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Still more efforts to talk the dollar back up

Section: Daily Dispatches

All That Glitters is Gold, Not the Dollar

By Steven Vames and Gavin Maguire
Dow Jones Newswires
Monday, November 29, 2004

NEW YORK -- In recent months, it's been the golden
rule, so to speak: The dollar keeps hitting historic lows
and gold keeps hitting historic highs.

It's a relationship that typifies the gold market in times
of flux for the value of the dollar, given the simple fact
that the global spot price of gold and gold futures are
priced in dollars. Because of that, a weaker U.S.
currency makes the precious metal cheaper to
non-U.S. investors. In essence, what's bad for the
dollar -- namely the threat of inflation and aversion to
perceived U.S. investment risks -- is great for gold.

On Monday, spot gold prices traded at their highest
levels since 1988, above $450 per ounce and many
market participants are now eyeing the $460/ounce
and $500/ounce levels as the next major goals. The
euro, meanwhile was at $1.3271, not far from the
all-time high of $1.3329 that it hit on Friday.

But despite the fact that the inverse lockstep has
held up so well, it's not a certainty that it will
continue to guide markets. As both the dollar's selloff
and gold's rally reach new extents, differences are
emerging in just how far out on the limb speculators
have gotten in each respective market and just how
much more they can stomach.

Since the beginning of 2002, gold prices have
climbed more than 50 percent from around $285 an
ounce. The primary driver behind that has been the
dollar's cross-currency spiral lower, particularly the
50 percent the dollar has lost since the euro traded
below $0.89 at the beginning of 2002.

Sporadic periods of uncertainty relating to terrorism
fears and the war in Iraq, as well as concerns about
the potential for a return of inflation, have also
steadily drawn buyers to gold and away from the

Following such huge market moves, however, the
profiles of each market don't necessarily look the
same. On one side are the gold bugs, whose
recent bout of love for the yellow metal has been
nothing short of speculative, given that physical
supply and demand for gold haven't changed
substantially to justify the price rally.

In fact, Ray Nessim, president and chief executive
of Manfra, Tordella & Brookes Inc, the largest
physical precious metals dealer in the U.S., said his
company are seeing investor selling rather than buying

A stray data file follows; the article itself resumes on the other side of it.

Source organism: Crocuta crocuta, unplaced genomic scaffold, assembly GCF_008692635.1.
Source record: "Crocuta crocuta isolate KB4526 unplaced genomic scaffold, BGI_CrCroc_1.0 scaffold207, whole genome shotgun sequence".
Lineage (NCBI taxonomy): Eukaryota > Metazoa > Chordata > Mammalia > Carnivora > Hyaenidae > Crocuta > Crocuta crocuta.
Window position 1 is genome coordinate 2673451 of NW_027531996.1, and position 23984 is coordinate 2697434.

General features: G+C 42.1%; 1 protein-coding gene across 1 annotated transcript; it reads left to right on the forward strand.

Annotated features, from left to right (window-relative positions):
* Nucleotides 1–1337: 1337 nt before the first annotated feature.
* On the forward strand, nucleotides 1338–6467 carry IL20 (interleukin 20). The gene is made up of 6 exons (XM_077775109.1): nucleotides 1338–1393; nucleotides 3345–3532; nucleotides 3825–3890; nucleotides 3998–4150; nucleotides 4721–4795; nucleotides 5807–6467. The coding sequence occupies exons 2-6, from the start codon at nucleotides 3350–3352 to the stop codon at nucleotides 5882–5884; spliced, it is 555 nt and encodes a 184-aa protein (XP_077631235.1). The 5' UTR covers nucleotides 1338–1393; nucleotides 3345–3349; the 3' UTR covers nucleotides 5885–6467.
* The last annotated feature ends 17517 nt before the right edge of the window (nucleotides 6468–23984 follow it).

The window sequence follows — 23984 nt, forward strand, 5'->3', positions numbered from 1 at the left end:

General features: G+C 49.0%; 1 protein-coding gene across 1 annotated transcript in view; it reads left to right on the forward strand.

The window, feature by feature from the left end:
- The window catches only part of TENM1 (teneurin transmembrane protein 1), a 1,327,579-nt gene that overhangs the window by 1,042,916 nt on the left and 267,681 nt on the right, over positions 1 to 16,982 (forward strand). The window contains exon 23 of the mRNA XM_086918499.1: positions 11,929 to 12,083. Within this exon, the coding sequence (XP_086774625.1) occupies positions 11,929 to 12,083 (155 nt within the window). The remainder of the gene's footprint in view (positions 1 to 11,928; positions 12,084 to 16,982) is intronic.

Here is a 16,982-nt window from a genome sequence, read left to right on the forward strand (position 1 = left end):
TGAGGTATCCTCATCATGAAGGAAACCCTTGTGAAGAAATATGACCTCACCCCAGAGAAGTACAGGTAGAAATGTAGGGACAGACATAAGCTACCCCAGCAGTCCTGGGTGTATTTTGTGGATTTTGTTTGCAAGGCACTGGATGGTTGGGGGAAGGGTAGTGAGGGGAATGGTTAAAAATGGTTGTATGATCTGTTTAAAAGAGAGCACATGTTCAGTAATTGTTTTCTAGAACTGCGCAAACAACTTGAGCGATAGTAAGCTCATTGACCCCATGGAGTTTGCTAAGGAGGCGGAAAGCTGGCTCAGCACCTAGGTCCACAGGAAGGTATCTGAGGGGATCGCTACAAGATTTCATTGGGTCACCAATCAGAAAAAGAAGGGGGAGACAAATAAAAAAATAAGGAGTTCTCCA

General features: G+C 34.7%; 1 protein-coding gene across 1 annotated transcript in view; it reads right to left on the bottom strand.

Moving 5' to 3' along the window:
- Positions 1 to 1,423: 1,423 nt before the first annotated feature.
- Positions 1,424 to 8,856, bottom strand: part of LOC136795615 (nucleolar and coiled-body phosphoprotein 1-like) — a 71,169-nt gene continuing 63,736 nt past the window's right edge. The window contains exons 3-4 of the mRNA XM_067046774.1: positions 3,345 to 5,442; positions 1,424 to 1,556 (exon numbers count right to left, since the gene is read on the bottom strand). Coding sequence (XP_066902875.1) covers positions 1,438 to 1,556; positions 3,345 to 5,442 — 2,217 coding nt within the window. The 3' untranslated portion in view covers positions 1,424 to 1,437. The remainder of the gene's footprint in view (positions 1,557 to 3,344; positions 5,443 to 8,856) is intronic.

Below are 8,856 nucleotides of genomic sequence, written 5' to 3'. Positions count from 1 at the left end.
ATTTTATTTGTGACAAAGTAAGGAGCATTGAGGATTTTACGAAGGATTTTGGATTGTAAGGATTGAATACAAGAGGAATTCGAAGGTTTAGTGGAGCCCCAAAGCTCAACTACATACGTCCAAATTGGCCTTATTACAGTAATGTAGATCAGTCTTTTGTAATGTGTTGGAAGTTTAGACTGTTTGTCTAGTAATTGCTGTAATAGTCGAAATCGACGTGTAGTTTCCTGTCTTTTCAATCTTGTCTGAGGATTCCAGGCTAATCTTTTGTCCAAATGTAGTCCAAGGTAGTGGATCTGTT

at these levels, further supporting the theory that
speculators are pushing the rally.

Others agree the gold market may be running out of
steam. "By any measure this market is heavily
overextended so I think we're in for some serious
consolidation if not a correction at some point soon,"
argued Peter Grandich, a gold specialist and editor
of investor advisory newsletter The Grandich Letter.

By the very nature of the leveraged gold trade, those
traders have essentially borrowed the dollars to buy
gold, and a reversal of the trades would both help
the dollar and send gold lower.

But in contrast to the purely speculative gold rally,
the dollar's declines have been based on the
fundamental concern that foreigners will become
less willing to fund the enormous U.S. current
account deficit.

While much of the dollar selling has been speculative,
a large portion has been due to so-called "real money"
segments of the markets -- asset managers and
non-U.S. corporations -- that are making longer-term
decisions to allocate out of dollars or repatriate
dollar-based earnings before the dollar falls even

"During the summer months, amid the range trade,
some real-money segments of the market
accumulated increasing amounts of dollars as they
waited to see what would happen," said Thomas
Stolper, currency strategist at Goldman Sachs in
London. "At this stage, they clearly want to get rid
of this exposure," which will lead to continued
dollar selling.

Speculators betting against the dollar are only being
emboldened by that flow of those funds out of dollars,
said Stolper. "There is not much concern about any
form about a substantial correction," in the dollar,
he said.

For investors, the question will increasingly become
one of which market is more vulnerable to an
immediate correction. While sentiment on Wall Street
is overwhelmingly for the dollar to continue weakening,
analysts in the gold market are a bit less sanguine
about the prospects for further one-way trading in gold.

"I'm a roaring gold bull and have been for some time,
but right now I have to say the next $20 move in gold
could go either way," Grandich said.

One of the most immediate risks to the relationship
could come as the end of the year approaches, and
investors decide to what extent they'd like to lock in
the gains they've made by being long gold, short
dollars, or a combination of the two.

Given that hedge funds have been the primary drivers
of gold's gains in recent months, their
"calendar-centric behavior" may be the determining
factor in the timing of any gold price retreat.

"Hedge funds have been the heaviest buyers of gold
recently, and they work within calendar years so we
could see some year-end profit taking coming
through in the next few days," Grandich argued.

For both markets, some degree of profit-taking is to
be expected as funds cash in their chips for year-end
reporting and profit distributions. But such a move
could pose a bigger risk to gold than for the dollar,
since gains based purely on speculation would be
more susceptible than gains made on an combination
of speculation and ongoing real-money flows.


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